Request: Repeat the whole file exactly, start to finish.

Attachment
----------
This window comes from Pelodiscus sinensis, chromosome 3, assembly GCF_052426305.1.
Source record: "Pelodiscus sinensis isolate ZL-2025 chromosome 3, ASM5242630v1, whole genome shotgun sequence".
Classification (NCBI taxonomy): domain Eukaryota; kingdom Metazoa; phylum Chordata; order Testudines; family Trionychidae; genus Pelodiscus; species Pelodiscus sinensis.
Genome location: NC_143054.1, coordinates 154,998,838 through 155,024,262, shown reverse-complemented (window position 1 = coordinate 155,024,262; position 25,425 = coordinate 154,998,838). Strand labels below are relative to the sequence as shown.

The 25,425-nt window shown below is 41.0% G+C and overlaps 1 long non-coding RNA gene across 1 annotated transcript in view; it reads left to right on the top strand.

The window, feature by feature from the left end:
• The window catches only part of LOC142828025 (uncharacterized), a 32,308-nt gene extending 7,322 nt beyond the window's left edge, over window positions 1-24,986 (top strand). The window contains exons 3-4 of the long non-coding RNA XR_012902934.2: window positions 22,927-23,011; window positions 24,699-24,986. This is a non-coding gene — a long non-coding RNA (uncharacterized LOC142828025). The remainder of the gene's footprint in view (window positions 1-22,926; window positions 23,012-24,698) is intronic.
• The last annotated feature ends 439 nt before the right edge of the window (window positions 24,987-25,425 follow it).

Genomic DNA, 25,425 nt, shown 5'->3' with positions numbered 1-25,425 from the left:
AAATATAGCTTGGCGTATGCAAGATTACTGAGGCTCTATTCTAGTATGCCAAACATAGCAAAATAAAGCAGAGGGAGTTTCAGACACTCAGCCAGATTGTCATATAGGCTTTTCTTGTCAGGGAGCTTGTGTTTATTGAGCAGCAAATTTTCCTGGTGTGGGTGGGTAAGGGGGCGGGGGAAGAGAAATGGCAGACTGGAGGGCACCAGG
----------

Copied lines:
This window comes from Pelodiscus sinensis, chromosome 3, assembly GCF_052426305.1.
Source record: "Pelodiscus sinensis isolate ZL-2025 chromosome 3, ASM5242630v1, whole genome shotgun sequence".
Classification (NCBI taxonomy): domain Eukaryota; kingdom Metazoa; phylum Chordata; order Testudines; family Trionychidae; genus Pelodiscus; species Pelodiscus sinensis.
Genome location: NC_143054.1, coordinates 154,998,838 through 155,024,262, shown reverse-complemented (window position 1 = coordinate 155,024,262; position 25,425 = coordinate 154,998,838). Strand labels below are relative to the sequence as shown.

The 25,425-nt window shown below is 41.0% G+C and overlaps 1 long non-coding RNA gene across 1 annotated transcript in view; it reads left to right on the top strand.

The window, feature by feature from the left end:
• The window catches only part of LOC142828025 (uncharacterized), a 32,308-nt gene extending 7,322 nt beyond the window's left edge, over window positions 1-24,986 (top strand). The window contains exons 3-4 of the long non-coding RNA XR_012902934.2: window positions 22,927-23,011; window positions 24,699-24,986. This is a non-coding gene — a long non-coding RNA (uncharacterized LOC142828025). The remainder of the gene's footprint in view (window positions 1-22,926; window positions 23,012-24,698) is intronic.
• The last annotated feature ends 439 nt before the right edge of the window (window positions 24,987-25,425 follow it).

Genomic DNA, 25,425 nt, shown 5'->3' with positions numbered 1-25,425 from the left:
AAATATAGCTTGGCGTATGCAAGATTACTGAGGCTCTATTCTAGTATGCCAAACATAGCAAAATAAAGCAGAGGGAGTTTCAGACACTCAGCCAGATTGTCATATAGGCTTTTCTTGTCAGGGAGCTTGTGTTTATTGAGCAGCAAATTTTCCTGGTGTGGGTGGGTAAGGGGGCGGGGGAAGAGAAATGGCAGACTGGAGGGCACCAGG